“Doctor, I need a raise.” You can feel the hairs stand up on the back of your neck, your heart starts to pound, and fear is racing through your bloodstream. Halloween may be over, but few things will cause bone-chilling terror faster than when an employee asks for more money. It’s one sentence that will send the most rational doctors into the most irrational, emotional tailspins. The imaginary scenarios flood your mind, what if she quits, how can I afford it, what will the other employees expect … and on and on.
Unfortunately, when an employee asks for a raise, the dentist is a day late and likely to be several dollars short at this point. When it gets to this stage, doctors can feel backed into a corner. Consequently they go into reactionary response mode, rather than addressing the request logically and thoughtfully.
Step back, take a deep breath, and avoid the urge to respond immediately. Take control of the conversation and avoid replies, such as, “I can’t afford it right now.” In the employee’s mind, those large veneer cases you just completed should finance her/his meager little request with barely a scrape to the bottom line. “You haven’t been here long enough.” How long is long enough? And why doesn’t the employee know the answer to that question. “I need to be fair to the other employees.” This implies that hard work and dedication won’t get the employee far in your practice because there might be someone else on the team who doesn’t work as hard but would feel slighted by any hint of inequity. No better way to squelch a high achiever than to tell them their efforts won’t be rewarded.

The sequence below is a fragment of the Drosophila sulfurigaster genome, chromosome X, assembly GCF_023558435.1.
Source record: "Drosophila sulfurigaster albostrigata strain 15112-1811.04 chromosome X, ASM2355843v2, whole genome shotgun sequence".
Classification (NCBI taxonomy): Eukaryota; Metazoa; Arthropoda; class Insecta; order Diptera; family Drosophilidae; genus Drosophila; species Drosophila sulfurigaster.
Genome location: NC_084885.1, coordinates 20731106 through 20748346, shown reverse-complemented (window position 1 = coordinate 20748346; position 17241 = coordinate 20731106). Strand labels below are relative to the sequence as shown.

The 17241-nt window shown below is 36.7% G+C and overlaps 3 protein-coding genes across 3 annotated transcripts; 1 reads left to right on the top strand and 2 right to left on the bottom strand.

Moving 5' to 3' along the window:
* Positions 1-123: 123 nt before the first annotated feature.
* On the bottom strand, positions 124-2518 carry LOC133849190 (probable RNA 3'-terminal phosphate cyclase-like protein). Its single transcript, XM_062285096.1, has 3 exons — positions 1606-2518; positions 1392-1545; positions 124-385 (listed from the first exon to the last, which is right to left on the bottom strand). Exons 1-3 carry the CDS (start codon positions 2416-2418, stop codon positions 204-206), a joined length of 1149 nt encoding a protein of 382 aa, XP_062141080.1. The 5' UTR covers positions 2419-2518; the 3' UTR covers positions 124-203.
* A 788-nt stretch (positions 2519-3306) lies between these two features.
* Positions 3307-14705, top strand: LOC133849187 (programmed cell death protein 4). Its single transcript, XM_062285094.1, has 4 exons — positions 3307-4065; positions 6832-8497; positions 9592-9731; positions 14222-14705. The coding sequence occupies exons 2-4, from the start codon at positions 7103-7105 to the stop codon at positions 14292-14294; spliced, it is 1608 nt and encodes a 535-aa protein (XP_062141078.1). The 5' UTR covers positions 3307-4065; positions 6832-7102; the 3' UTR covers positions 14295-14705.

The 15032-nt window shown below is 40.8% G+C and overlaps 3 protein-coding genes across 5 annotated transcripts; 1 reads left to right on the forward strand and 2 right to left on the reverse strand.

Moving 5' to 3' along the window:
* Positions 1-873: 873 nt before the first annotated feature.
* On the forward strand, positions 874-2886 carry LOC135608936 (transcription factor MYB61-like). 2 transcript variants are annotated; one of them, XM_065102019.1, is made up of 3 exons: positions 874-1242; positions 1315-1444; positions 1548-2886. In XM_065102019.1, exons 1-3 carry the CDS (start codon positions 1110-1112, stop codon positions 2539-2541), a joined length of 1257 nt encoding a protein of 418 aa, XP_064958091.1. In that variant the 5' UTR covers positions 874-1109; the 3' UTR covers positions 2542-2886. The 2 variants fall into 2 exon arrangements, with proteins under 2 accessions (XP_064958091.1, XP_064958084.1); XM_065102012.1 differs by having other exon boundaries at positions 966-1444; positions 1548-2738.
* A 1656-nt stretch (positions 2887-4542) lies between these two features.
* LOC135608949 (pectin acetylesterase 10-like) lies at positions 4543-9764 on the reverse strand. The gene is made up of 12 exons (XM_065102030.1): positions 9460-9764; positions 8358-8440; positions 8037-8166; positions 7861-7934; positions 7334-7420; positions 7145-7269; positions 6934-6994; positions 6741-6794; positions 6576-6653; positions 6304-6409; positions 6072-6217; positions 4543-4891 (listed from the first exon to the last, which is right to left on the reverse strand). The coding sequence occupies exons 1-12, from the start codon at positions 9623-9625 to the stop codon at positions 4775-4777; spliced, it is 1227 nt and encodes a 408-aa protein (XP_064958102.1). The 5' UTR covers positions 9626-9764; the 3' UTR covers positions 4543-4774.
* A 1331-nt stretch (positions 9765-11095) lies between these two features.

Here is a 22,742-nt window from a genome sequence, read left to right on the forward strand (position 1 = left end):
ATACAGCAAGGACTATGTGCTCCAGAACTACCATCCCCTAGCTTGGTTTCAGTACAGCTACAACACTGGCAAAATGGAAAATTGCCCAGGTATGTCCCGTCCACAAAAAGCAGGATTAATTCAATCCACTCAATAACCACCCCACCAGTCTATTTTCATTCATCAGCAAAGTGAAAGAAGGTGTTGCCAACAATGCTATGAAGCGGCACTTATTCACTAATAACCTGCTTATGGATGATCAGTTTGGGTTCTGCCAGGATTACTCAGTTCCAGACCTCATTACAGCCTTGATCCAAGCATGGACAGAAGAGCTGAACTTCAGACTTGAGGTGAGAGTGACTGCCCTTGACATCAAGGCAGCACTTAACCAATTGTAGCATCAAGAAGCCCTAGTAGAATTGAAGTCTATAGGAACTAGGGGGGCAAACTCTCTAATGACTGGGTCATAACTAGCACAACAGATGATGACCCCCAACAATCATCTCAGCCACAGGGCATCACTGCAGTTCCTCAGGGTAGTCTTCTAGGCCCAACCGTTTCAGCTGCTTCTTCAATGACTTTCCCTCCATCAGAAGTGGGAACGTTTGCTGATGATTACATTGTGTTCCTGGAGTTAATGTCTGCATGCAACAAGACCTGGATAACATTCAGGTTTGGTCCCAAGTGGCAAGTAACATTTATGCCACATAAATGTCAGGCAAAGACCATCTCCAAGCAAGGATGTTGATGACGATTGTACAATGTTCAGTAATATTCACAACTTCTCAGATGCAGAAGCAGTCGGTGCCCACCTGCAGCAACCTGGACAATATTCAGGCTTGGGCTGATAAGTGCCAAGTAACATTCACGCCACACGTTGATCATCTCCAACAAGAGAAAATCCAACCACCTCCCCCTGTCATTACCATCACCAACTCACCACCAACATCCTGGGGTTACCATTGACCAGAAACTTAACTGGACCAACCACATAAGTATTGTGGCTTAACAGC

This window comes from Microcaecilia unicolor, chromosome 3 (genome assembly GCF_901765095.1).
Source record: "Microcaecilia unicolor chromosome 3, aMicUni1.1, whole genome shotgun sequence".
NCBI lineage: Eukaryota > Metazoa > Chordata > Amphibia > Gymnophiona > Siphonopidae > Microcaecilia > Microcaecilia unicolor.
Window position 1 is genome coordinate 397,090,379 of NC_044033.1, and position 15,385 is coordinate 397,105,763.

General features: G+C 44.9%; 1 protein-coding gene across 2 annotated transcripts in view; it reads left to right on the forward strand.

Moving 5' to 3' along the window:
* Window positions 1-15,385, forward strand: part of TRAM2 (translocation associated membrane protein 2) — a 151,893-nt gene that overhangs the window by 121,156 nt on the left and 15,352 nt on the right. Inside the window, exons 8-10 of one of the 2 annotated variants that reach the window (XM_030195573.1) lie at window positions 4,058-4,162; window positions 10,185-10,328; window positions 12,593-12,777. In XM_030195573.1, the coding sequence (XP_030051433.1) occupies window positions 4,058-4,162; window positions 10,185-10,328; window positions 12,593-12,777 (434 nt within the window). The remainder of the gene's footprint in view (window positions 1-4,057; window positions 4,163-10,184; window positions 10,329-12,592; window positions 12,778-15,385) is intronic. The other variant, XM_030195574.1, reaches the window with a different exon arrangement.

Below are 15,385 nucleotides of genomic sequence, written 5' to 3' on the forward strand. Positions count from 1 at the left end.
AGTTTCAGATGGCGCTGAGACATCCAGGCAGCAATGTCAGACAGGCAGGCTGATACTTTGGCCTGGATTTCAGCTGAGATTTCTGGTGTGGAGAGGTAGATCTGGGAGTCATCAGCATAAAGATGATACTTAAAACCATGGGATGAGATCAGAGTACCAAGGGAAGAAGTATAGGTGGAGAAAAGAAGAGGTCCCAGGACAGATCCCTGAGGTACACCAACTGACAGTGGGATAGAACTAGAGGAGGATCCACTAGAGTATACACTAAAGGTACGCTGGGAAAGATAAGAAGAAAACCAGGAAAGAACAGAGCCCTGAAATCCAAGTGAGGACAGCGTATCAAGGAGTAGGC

Managing requests for more money begins with managing employee expectations at the outset. It starts day one, not six, eight, or twelve months after the employee is working for you. Spell out the guidelines the first day the employee becomes a member of your team. Explain when raises will be discussed and under what circumstances a raise will be given. Follow the same script with every employee and you’ll ensure everyone knows their lines and yours. I recommend this type of approach: Betsy, your yearly salary will be reviewed on your one-year anniversary date. At that time, any increase in your salary will be dependent upon your performance and contributions to the practice as well as the financial condition of the business.
This makes it clear that more money isn’t just handed over because the employee has marked 12 months on the payroll. Enhanced compensation is contingent upon the employee’s performance as well as the financial health of the practice. There are expectations to be met. It’s about commitment, results, and a willingness to do more than hang around for a year. Which means you will need to provide performance reviews and measurements that enable employees to see the direct relationship between their performance, the success of the practice, and ultimately their potential for increased compensation.
Next week, respond to raise request without compromising the employee or the practice.
If you have any question or comments, please email Sally McKenzie at firstname.lastname@example.org.
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